At the Hawaiʻi Endangered Bird Conservation Program, our group will be introduced to several threatened aviary species that rely on these forests for survival. One of the species we will meet is the Hawaiian crow (Corvus hawaiiensis). Known to Islanders as ʻalalā, this bird is critically endangered. Over time, hunting, habitat destruction and disease have killed virtually all of the Hawaiian crow population; the bird has not been spotted in the wild since 2002.

The Hawaiian crow has not existed in the wild for over a decade.  Photo: U.S. Fish and Wildlife Service/Wikimedia Commons

The Hawaiian crow has not existed in the wild for over a decade.
Photo: U.S. Fish and Wildlife Service/Wikimedia Commons

The San Diego Zoo opened the conservation site on the island two decades ago to protect and restore endangered birds. The program has worked to recover the population in hopes of reestablishing the ʻalalā in the wild.

Since 1993, the program had released 27 Hawaiian crows into the wild. However, by 1999, 21 of these birds were reported missing or dead due to disease and predators. The six birds that had not met such a fate were brought back to the program, where they will remain until the conditions improve for the ʻalalā.

Fortunately, things are looking promising for a future attempt at reintroducing the species to the wild. To fulfill this ambition, the Hawaiʻi Endangered Bird Conservation Program hatches Hawaiian crow chicks annually. In 2011, their population totaled 95, thanks to the addition of 19 chicks. The goal of the program is to release 400 Hawaiian crows into the wild — enough to remove the bird from the endangered species list.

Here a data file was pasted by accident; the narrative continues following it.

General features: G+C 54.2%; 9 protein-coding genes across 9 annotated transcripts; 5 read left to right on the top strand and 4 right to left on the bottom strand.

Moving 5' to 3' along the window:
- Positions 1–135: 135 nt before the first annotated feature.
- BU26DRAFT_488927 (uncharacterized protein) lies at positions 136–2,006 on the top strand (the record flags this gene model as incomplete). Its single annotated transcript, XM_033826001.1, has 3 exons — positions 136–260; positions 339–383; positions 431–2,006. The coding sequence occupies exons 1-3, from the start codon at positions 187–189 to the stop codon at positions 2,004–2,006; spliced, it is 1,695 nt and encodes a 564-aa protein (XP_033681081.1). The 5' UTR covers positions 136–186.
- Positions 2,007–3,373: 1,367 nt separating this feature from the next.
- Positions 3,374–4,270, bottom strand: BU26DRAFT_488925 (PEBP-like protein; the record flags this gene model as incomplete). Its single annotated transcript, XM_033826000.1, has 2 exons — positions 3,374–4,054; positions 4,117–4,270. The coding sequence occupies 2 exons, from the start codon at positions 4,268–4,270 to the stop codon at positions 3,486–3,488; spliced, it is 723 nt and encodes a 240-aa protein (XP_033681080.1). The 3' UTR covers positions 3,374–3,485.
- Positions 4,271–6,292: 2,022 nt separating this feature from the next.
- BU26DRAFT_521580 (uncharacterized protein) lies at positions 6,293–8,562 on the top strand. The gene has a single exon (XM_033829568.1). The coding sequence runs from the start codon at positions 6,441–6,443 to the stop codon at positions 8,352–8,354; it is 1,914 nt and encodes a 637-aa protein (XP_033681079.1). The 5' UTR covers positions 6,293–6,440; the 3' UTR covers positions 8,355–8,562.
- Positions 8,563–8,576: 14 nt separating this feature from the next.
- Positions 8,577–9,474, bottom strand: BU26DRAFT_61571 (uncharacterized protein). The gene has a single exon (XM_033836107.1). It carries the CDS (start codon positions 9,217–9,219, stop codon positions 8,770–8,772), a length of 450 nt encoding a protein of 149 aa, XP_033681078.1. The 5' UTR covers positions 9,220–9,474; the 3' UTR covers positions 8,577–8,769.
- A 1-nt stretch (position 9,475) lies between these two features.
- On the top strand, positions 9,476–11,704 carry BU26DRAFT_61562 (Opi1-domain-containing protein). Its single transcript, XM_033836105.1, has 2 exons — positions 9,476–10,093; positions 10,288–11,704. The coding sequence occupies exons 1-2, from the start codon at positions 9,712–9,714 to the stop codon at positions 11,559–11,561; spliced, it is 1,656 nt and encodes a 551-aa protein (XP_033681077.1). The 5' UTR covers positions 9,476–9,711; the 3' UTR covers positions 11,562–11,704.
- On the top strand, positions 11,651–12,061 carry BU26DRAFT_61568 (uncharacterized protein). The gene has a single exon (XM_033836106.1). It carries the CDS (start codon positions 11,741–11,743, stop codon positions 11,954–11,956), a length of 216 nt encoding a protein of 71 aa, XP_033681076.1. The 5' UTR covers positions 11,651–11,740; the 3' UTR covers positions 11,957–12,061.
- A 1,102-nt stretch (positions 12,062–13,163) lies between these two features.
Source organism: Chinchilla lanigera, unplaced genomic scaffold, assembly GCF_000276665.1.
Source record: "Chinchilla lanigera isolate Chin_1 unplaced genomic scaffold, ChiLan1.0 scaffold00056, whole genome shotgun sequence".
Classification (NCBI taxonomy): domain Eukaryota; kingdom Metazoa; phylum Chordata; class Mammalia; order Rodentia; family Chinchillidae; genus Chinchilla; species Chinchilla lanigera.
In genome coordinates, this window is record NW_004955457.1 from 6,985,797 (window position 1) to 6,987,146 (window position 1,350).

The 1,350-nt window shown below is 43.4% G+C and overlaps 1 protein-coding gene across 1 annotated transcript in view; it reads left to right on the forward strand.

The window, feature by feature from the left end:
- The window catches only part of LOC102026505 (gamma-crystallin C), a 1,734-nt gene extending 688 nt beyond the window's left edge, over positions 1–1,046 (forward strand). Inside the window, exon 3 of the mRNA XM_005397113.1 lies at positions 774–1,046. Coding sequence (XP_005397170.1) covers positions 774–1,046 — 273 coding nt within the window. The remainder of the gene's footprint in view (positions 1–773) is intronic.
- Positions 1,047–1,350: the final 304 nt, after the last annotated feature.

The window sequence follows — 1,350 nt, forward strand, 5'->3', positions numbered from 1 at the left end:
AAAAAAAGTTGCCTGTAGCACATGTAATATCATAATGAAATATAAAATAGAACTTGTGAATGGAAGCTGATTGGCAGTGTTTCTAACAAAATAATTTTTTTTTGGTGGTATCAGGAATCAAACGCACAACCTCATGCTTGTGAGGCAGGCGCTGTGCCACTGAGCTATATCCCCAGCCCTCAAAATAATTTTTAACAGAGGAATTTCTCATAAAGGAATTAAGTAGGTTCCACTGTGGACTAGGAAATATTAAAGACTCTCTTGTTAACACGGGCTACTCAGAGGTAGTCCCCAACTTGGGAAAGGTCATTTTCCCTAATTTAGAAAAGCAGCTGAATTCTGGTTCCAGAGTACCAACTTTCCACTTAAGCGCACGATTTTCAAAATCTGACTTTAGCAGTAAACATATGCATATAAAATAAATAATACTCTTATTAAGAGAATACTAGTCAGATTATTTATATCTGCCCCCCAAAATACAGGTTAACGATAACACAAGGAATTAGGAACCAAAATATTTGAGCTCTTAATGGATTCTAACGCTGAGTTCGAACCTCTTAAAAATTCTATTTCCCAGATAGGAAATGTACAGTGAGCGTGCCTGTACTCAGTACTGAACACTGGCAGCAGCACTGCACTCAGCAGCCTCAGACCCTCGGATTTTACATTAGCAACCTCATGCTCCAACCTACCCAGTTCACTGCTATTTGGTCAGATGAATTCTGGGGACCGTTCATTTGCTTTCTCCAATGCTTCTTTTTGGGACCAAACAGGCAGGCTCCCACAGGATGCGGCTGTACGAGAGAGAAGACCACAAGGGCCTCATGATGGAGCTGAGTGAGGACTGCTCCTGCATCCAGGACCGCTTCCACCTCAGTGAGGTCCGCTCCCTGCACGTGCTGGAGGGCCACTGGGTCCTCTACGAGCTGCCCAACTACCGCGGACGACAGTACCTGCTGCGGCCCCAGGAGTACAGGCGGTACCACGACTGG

To see this rare, endangered bird and the one-of-a-kind forests it calls home, join us in October. Special rates are now available for the final spots on the trip. We hope to see you there!


Read about some of the other plants and animals that we will encounter on Hawaiʻi Wild:

  • Hawaiʻi Wild Part One: A young state with an ancient history — American Forests’ upcoming Forestscape adventure will introduce guests to the diverse species that once lived in abundance under the Island’s spacious skies as well as to the valiant efforts to protect them from invasive, destructive forces.
  • Hawaiʻi Wild Part Three: King koa — A dwindling koa tree population has compelled various reforestation groups to action.
  • Hawaiʻi Wild Part Four: National park loyal to native wonders — Hawaiʻi Volcanoes National Park is intent in its duty to restore endangered plant and animal species so they can freely roam the land that they call home.

Anthropologie customers aflutter over forests

by Loose Leaf Team

Anthropologie’s BIRMINGHAM, Ala. store was one location that auctioned off the monarchs from its window display.

By Caroline Brooks, Communications Intern